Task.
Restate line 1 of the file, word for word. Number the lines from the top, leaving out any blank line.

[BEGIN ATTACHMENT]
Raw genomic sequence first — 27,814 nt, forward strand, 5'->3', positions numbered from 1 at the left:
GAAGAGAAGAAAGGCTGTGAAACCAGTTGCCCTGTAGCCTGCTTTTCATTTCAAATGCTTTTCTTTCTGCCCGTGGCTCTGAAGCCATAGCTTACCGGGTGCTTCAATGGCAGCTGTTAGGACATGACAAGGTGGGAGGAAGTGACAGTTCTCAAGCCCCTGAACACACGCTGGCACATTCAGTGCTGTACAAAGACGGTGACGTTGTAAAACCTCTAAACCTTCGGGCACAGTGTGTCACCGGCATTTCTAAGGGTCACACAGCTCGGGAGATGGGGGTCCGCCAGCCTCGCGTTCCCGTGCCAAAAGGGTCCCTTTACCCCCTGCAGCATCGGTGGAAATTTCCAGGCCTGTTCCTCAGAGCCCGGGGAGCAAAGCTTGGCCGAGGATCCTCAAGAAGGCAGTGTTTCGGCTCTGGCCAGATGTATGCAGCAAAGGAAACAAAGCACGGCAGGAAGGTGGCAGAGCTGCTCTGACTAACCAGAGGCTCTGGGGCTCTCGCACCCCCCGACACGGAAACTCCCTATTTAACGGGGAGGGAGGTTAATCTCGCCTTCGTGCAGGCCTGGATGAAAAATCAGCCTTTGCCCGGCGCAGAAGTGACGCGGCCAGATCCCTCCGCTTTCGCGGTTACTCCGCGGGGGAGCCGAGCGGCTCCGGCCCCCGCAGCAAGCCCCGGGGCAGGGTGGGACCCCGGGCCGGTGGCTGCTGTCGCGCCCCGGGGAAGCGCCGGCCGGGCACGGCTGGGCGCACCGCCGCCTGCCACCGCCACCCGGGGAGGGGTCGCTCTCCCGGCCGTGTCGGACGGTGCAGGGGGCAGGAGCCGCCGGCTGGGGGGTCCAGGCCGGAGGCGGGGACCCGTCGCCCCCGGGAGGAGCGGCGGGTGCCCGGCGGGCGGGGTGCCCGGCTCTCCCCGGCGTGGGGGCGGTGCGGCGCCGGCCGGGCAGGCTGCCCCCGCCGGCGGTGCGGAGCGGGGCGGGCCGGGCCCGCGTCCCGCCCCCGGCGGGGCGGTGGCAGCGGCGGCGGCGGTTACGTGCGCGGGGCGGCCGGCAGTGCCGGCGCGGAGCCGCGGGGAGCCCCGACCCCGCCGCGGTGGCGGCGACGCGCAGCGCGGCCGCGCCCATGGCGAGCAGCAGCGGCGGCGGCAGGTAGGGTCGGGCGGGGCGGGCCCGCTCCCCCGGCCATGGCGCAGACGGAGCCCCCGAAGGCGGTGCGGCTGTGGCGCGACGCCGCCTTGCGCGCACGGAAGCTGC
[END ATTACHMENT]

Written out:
Raw genomic sequence first — 27,814 nt, forward strand, 5'->3', positions numbered from 1 at the left: